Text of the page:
The Effect of the Composting Process on Particular Plant, Animal and Human Pathogens

13th December 2016

Concerns about the potential presence of plant and human or animal pathogens are a major limitation to the increased up-take of composted waste by end-users of high-quality horticultural growing media. 

Key points
Consultations with end-users of composts indicated that pathogen content of green waste composts was a concern
The animal/human pathogens E. coli and Salmonella were of concern to retailers of composts

Overview

Overview

Concerns about the potential presence of plant and human or animal pathogens are a major limitation to the increased up-take of composted waste by end-users of high-quality horticultural growing media.

If compost producers were able to provide appropriate quality assurance (QA) data, it would develop increased confidence in the safety of composted materials and thereby increased uptake by end-users, particularly commercial growers.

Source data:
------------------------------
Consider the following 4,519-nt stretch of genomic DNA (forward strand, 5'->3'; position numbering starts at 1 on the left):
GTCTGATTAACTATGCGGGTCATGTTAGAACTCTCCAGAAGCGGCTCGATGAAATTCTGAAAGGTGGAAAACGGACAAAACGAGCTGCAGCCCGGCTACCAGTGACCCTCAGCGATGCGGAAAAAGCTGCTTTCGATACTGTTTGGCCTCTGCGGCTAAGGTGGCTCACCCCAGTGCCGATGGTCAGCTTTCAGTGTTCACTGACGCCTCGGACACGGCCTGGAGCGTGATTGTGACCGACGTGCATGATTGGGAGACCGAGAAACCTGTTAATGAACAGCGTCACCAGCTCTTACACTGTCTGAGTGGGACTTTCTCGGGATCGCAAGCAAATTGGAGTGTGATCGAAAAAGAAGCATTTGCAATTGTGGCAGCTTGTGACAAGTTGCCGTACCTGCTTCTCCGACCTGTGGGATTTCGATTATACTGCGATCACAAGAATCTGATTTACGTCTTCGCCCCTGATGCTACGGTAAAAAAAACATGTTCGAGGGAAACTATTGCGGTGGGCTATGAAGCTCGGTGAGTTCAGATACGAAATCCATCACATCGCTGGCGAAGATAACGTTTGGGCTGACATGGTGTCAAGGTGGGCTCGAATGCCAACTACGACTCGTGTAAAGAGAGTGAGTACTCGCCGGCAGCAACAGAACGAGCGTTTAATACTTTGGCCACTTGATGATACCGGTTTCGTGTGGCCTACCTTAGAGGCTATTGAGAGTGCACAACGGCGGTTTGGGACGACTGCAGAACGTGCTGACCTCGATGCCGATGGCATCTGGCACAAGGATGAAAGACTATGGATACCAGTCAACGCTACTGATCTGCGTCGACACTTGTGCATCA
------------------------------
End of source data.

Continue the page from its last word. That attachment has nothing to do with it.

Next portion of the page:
WRAP has commissioned this work to provide a detailed understanding of the fate of pathogens within the composting process in order to provide confidence in the process to end-users.

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Related

Related

To find information related to that contained in this report, please use the following links:

Compost calculator >>
Specifying compost for the landscape industry >>
Compost use in landscape and regeneration projects >>
Compost use in horticulture >>
Compost case studies >>
Why compost is good for mulch >>

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